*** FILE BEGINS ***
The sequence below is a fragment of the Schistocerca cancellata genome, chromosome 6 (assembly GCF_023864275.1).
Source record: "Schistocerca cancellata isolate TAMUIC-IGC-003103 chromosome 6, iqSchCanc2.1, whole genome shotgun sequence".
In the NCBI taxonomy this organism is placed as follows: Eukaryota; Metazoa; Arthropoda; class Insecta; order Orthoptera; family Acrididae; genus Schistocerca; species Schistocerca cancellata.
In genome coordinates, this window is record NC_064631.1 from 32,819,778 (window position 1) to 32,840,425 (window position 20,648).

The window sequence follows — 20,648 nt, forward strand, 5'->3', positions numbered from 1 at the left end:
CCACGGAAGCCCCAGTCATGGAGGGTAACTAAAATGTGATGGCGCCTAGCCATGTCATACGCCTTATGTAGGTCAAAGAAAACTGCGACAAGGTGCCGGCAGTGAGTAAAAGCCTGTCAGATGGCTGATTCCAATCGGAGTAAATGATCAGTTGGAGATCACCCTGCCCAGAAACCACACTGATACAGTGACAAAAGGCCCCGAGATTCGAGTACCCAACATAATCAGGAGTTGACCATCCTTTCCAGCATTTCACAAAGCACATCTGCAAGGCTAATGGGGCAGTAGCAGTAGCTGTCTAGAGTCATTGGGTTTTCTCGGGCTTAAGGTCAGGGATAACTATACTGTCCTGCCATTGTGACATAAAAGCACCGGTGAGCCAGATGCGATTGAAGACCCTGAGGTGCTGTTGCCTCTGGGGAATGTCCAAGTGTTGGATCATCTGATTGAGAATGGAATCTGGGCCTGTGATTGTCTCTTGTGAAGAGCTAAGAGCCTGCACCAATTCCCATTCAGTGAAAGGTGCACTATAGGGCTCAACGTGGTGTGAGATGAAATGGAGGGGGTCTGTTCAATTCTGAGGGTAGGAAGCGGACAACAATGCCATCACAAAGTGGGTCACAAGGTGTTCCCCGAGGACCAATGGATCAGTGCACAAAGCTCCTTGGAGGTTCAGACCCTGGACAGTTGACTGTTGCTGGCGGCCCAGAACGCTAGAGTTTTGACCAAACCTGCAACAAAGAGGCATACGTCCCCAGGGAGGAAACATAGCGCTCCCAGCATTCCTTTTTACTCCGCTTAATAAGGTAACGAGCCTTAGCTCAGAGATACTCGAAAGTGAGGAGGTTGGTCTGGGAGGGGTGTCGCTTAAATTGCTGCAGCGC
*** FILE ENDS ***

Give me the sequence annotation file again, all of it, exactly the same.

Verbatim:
The sequence below is a fragment of the Schistocerca cancellata genome, chromosome 6 (assembly GCF_023864275.1).
Source record: "Schistocerca cancellata isolate TAMUIC-IGC-003103 chromosome 6, iqSchCanc2.1, whole genome shotgun sequence".
In the NCBI taxonomy this organism is placed as follows: Eukaryota; Metazoa; Arthropoda; class Insecta; order Orthoptera; family Acrididae; genus Schistocerca; species Schistocerca cancellata.
In genome coordinates, this window is record NC_064631.1 from 32,819,778 (window position 1) to 32,840,425 (window position 20,648).

The window sequence follows — 20,648 nt, forward strand, 5'->3', positions numbered from 1 at the left end:
CCACGGAAGCCCCAGTCATGGAGGGTAACTAAAATGTGATGGCGCCTAGCCATGTCATACGCCTTATGTAGGTCAAAGAAAACTGCGACAAGGTGCCGGCAGTGAGTAAAAGCCTGTCAGATGGCTGATTCCAATCGGAGTAAATGATCAGTTGGAGATCACCCTGCCCAGAAACCACACTGATACAGTGACAAAAGGCCCCGAGATTCGAGTACCCAACATAATCAGGAGTTGACCATCCTTTCCAGCATTTCACAAAGCACATCTGCAAGGCTAATGGGGCAGTAGCAGTAGCTGTCTAGAGTCATTGGGTTTTCTCGGGCTTAAGGTCAGGGATAACTATACTGTCCTGCCATTGTGACATAAAAGCACCGGTGAGCCAGATGCGATTGAAGACCCTGAGGTGCTGTTGCCTCTGGGGAATGTCCAAGTGTTGGATCATCTGATTGAGAATGGAATCTGGGCCTGTGATTGTCTCTTGTGAAGAGCTAAGAGCCTGCACCAATTCCCATTCAGTGAAAGGTGCACTATAGGGCTCAACGTGGTGTGAGATGAAATGGAGGGGGTCTGTTCAATTCTGAGGGTAGGAAGCGGACAACAATGCCATCACAAAGTGGGTCACAAGGTGTTCCCCGAGGACCAATGGATCAGTGCACAAAGCTCCTTGGAGGTTCAGACCCTGGACAGTTGACTGTTGCTGGCGGCCCAGAACGCTAGAGTTTTGACCAAACCTGCAACAAAGAGGCATACGTCCCCAGGGAGGAAACATAGCGCTCCCAGCATTCCTTTTTACTCCGCTTAATAAGGTAACGAGCCTTAGCTCAGAGATACTCGAAAGTGAGGAGGTTGGTCTGGGAGGGGTGTCGCTTAAATTGCTGCAGCGC